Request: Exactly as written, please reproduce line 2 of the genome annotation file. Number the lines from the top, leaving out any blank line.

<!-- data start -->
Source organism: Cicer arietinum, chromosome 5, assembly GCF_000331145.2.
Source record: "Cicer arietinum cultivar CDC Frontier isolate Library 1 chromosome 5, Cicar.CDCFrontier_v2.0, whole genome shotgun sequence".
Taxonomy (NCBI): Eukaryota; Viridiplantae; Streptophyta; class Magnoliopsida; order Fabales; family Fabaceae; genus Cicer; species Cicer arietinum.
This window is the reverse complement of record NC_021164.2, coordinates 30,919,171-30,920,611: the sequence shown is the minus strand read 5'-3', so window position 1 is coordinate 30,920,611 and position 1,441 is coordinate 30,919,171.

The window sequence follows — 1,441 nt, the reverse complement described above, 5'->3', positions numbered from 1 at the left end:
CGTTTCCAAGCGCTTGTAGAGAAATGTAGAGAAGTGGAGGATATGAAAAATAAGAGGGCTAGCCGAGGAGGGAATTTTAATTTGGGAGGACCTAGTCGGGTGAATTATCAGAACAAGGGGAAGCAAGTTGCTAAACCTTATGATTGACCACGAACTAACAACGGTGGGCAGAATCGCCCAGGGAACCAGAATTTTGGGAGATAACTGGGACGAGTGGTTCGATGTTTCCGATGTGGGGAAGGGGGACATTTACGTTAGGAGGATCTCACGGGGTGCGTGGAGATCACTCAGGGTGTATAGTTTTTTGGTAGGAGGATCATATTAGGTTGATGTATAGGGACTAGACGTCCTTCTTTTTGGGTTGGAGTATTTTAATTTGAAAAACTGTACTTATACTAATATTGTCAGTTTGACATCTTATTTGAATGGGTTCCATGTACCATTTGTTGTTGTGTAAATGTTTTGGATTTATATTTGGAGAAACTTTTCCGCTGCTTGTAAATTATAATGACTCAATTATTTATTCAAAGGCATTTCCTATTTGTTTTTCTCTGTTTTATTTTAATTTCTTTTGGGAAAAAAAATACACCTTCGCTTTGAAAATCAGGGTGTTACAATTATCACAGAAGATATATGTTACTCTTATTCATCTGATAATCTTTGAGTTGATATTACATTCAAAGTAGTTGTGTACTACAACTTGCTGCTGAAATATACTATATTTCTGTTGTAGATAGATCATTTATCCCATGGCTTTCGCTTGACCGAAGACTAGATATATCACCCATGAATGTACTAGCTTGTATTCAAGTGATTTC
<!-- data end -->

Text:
Source record: "Cicer arietinum cultivar CDC Frontier isolate Library 1 chromosome 5, Cicar.CDCFrontier_v2.0, whole genome shotgun sequence".